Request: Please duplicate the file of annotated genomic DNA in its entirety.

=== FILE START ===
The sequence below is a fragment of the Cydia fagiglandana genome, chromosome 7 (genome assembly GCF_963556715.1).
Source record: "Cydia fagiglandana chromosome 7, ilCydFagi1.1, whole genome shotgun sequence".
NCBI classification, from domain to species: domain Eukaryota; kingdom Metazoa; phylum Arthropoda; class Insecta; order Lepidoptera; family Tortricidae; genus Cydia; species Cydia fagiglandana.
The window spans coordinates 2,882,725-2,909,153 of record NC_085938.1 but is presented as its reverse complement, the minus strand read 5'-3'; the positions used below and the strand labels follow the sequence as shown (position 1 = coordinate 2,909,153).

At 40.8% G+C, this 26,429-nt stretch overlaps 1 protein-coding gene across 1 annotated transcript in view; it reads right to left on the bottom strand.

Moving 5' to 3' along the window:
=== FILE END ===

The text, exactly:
The sequence below is a fragment of the Cydia fagiglandana genome, chromosome 7 (genome assembly GCF_963556715.1).
Source record: "Cydia fagiglandana chromosome 7, ilCydFagi1.1, whole genome shotgun sequence".
NCBI classification, from domain to species: domain Eukaryota; kingdom Metazoa; phylum Arthropoda; class Insecta; order Lepidoptera; family Tortricidae; genus Cydia; species Cydia fagiglandana.
The window spans coordinates 2,882,725-2,909,153 of record NC_085938.1 but is presented as its reverse complement, the minus strand read 5'-3'; the positions used below and the strand labels follow the sequence as shown (position 1 = coordinate 2,909,153).

At 40.8% G+C, this 26,429-nt stretch overlaps 1 protein-coding gene across 1 annotated transcript in view; it reads right to left on the bottom strand.

Moving 5' to 3' along the window: